SFWRENG 3SH3: Operating Systems Lab 3: POSIX Threads Dr. Borzoo Bonarkdarpour

SFWRENG 3SH3: Operating Systems Lab 3: POSIX Threads Dr. Borzoo Bonarkdarpour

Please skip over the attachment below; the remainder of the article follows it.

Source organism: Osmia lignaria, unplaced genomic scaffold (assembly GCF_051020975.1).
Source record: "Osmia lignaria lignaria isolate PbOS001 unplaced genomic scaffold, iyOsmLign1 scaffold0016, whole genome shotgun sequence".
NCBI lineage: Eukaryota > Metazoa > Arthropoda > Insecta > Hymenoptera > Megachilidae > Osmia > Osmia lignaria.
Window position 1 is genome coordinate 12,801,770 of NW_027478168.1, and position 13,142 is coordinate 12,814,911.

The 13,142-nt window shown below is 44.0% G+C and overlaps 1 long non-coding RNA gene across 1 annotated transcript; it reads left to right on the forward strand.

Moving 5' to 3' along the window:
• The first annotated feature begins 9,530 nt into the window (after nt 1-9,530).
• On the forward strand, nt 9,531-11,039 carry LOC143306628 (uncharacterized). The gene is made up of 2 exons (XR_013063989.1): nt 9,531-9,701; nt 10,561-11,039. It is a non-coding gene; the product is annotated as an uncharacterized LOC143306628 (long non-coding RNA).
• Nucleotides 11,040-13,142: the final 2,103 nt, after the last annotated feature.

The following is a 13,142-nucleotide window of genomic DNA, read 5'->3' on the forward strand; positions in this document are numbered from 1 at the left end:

SFWRENG 3SH3: Operating Systems Lab 3: POSIX Threads Dr. Borzoo Bonarkdarpour SFWRENG 3SH3: Operating SystemsLab 3: POSIX ThreadsDr. Borzoo Bonarkdarpour1Overall ObjectiveYou are to write a C or C++ concurrent Shearsort program using POSIX PTHREADSlibrary and semaphore operations. You are NOT to use fork() calls, pipes, or messagequeues in this exercise.The Shearsort is a simple mesh-sorting algorithm that consists of nothing more thanalternately sorting rows and columns of the mesh. In particular, it sorts all the rows in√√Phases 1, 3, . . . , log2 N + 1, and all the columns in Phases 2, 4, . . . , log2 N , where Nis the total number of elements. √ columns are sorted so that smaller numbers moveTheupward. The odd rows (1, 3, .√. , N −1) are sorted so that smaller numbers move leftward,.and the even rows (2, 4, . . . , N ) are sorted in reverse order (i.e., so that smaller numbers√move rightward). The numbers will appear in a snakelike order after 2 log2 N + 1 =log2 N + 1 phases. An example is given in Figure 1. (A proof that the Shearsort algorithmworks can be found in Introduction to Parallel Algorithms and Architectures: Arrays, Trees,Hypercubes by F. Thomson Leighton. However, the information about Shearsort in thishandout should be sufficient for you to complete the exercise.)2AssignmentIn this lab assignment you will use shared memory to store ONE copy of the whole 2dimensional array. Also, you will be required to create a limited number of threads for thesort. For a square array of n×n elements, ONLY n THREADS are to be created. Each threadis to alternate between row (odd) and column (even) phases. To synchronize the phasesproperly, you will need to use semaphores. You are to use at most ONE SEMAPHOREPER THREAD.Your program should implement the Shearsort algorithm to handle 16 integers as follows.1. Read the integers into a 2-dimensional n × n array in global memory from the file”input.txt”. This can be done by the main program.2. Print the integers in the order entered to stdout.1Figure 1: Alternately sorting the rows and columns in Shearsort. The numbers to be sortedappear in a snakelike order after log2 N + 1 phases. Notice that even rows are always sortedin reverse order. The arrow direction indicates the sorting order (from small to large).3. Create and initialize the semaphores necessary for the algorithm.4. Create the n threads to sort the array using Shearsort.5. Wait for the threads to finish.6. Print the array of sorted integers to stdout.Each thread would do the following in each phase of the algorithm.1. By performing the appropriate number of wait operations, block until the prior phase(if any) is finished.2. Sort the row/column in the appropriate order using Bubblesort.23. Perform appropriate signal operations to signal the other threads to begin the nextphase.WARNING: You are NOT to use the sleep() call or any code (such as a loop countingfrom 1 to 10000) to introduce any delay in your program. If any such delaying code is foundin your program, YOU WILL LOSE %30 OF TOTAL POINTS.3POSIX pthreadsPOSIX Threads, usually referred to as Pthreads, is an execution model that exists independently from a language, as well as a parallel execution model. It allows a program tocontrol multiple different flows of work that overlap in time. Each flow of work is referredto as a thread, and creation and control over these flows is achieved by making calls tothe POSIX Threads API. You can find plenty of online resources to learns about the API.Essentially you need to know how to (1) create threads, (2) terminate threads, and (3) usemutex variables. Here’s one resource: https://computing.llnl.gov/tutorials/pthreads/4GuidelinesYou will• work on this assignment individually• implement this assignment using C or C++ (you are free to separate your programinto multiple source files as you see fit)• present your implementation and output to your lab TA.You may present your program in a different section in the same week only once throughout the term.3

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